About > PACE Method
PACE is an attitude and a way to communicate to others that they can be close to us without fear. When we can provide these safety signals to children, it is a way to co-regulate their affect, help them find emotional equilibrium, and gradually make sense of their lives. They are not tools to be applied in a linear or template fashion. We do not apply one cup of Playfulness followed by two teaspoons of Acceptance, one tablespoon of Curiosity, and two cups of Empathy. Acceptance of underlying experience must be a constant. Empathy can be used liberally, but may not always be tolerated. Sometimes curiosity and playfulness must wait until the child is more regulated.
Acceptance is of the child’s underlying emotional experience that leads to behavior. Acceptance makes us feel safe. It communicates that our support is unconditional and that the behavior is less important than the relationship. For children with developmental trauma, it can be difficult to accept their underlying deep sense of self-loathing, rage, or despair. As parents or teachers, we like to argue with, reassure, minimize, or distract children from painful feelings. We need to challenge ourselves to accept all parts and all expe- riences of our students so that they can begin to integrate those parts themselves and begin to heal. If we can accept the child underneath the behavior, then their self-acceptance will increase and it will help them be ready to address their behavior.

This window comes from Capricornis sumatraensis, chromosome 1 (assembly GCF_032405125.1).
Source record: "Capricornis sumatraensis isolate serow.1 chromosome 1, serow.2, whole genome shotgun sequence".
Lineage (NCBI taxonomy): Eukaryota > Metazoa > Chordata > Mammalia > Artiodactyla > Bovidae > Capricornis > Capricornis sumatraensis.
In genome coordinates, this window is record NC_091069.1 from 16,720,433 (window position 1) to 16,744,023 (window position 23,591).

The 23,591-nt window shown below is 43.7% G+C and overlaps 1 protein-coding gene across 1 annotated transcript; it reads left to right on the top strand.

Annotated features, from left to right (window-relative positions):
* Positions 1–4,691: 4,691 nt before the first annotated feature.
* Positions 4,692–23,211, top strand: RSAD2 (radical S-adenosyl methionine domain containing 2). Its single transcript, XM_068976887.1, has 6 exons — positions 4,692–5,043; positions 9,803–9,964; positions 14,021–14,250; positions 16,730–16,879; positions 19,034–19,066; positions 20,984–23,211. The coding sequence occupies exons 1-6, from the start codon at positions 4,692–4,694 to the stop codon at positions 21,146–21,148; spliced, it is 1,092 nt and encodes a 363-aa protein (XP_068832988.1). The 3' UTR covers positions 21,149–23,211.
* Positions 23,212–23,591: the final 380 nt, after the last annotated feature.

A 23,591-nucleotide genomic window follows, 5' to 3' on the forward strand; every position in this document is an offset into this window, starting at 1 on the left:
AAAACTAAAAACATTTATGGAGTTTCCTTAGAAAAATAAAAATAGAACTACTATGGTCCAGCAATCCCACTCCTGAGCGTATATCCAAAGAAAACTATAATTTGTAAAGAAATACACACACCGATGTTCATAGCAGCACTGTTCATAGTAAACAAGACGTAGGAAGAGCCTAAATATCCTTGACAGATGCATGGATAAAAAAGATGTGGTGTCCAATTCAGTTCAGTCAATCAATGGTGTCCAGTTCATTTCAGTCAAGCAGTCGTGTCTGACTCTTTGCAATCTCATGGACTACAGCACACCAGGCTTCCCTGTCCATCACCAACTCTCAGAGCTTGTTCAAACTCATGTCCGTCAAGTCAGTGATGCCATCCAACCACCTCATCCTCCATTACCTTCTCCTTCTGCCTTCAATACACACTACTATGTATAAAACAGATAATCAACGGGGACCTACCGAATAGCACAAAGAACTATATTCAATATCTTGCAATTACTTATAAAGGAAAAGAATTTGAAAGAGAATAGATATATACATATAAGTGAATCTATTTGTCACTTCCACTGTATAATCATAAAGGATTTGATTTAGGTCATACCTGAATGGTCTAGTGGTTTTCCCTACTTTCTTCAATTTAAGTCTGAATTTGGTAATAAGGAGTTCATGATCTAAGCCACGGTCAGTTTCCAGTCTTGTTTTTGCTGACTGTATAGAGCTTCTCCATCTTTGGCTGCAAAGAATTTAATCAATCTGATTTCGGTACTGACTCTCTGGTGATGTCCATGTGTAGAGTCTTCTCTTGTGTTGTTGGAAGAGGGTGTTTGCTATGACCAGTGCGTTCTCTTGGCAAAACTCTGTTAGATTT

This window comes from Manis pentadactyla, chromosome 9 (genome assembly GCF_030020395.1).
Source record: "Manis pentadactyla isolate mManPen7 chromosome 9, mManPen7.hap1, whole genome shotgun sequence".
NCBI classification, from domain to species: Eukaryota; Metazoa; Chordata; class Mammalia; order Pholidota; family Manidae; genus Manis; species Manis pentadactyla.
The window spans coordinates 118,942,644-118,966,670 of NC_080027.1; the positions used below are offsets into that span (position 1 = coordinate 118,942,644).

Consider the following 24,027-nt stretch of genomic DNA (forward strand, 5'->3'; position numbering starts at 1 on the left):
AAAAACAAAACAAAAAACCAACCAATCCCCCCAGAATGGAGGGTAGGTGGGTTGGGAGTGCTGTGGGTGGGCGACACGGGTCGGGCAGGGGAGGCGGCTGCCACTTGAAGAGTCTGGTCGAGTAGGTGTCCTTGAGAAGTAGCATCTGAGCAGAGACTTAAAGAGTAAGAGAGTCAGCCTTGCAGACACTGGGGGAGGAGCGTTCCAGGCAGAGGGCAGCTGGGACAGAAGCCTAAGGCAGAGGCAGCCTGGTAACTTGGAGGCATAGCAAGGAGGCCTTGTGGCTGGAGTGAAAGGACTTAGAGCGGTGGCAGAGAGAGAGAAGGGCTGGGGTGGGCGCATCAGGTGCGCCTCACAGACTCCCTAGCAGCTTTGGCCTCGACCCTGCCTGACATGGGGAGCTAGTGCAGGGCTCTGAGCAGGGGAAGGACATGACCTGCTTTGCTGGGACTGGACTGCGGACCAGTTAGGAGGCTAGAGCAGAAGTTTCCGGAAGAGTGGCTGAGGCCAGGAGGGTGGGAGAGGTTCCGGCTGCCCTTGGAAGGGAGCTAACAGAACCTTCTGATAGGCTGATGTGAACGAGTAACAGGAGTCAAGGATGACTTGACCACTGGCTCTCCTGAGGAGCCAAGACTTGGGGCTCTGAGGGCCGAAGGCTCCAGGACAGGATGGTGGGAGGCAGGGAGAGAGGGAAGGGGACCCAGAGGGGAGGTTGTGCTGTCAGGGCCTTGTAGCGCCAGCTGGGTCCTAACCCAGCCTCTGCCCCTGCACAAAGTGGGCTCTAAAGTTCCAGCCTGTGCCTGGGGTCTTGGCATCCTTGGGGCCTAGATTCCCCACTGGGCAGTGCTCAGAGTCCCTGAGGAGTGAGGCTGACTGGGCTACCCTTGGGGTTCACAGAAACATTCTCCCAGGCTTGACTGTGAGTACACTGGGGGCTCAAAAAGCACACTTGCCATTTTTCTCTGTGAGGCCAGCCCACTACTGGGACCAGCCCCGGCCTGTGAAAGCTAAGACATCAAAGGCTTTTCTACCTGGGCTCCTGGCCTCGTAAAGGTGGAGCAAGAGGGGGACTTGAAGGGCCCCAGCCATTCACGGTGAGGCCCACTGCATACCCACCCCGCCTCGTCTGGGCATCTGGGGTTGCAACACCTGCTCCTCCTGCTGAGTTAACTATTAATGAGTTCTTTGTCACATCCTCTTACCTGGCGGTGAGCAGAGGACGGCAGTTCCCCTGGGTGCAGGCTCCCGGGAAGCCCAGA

Helps us feel “felt.” It is not sympathy, pity, or reassurance. It can communicate that we understand and are “with” the student. When we feel others are with us in our experience we can do more and feel braver or stronger. We can express empathy for any emotional experience, not just sadness. We communicate our empathy verbally and nonverbally through our tone, intensity and rhythm of our voice, our soft gaze and open body posture, and, when safe, touch. Having empathy for a child’s experience does not mean that there will be an absence of consequence or limits. Consequences and limits can be delivered with empathy.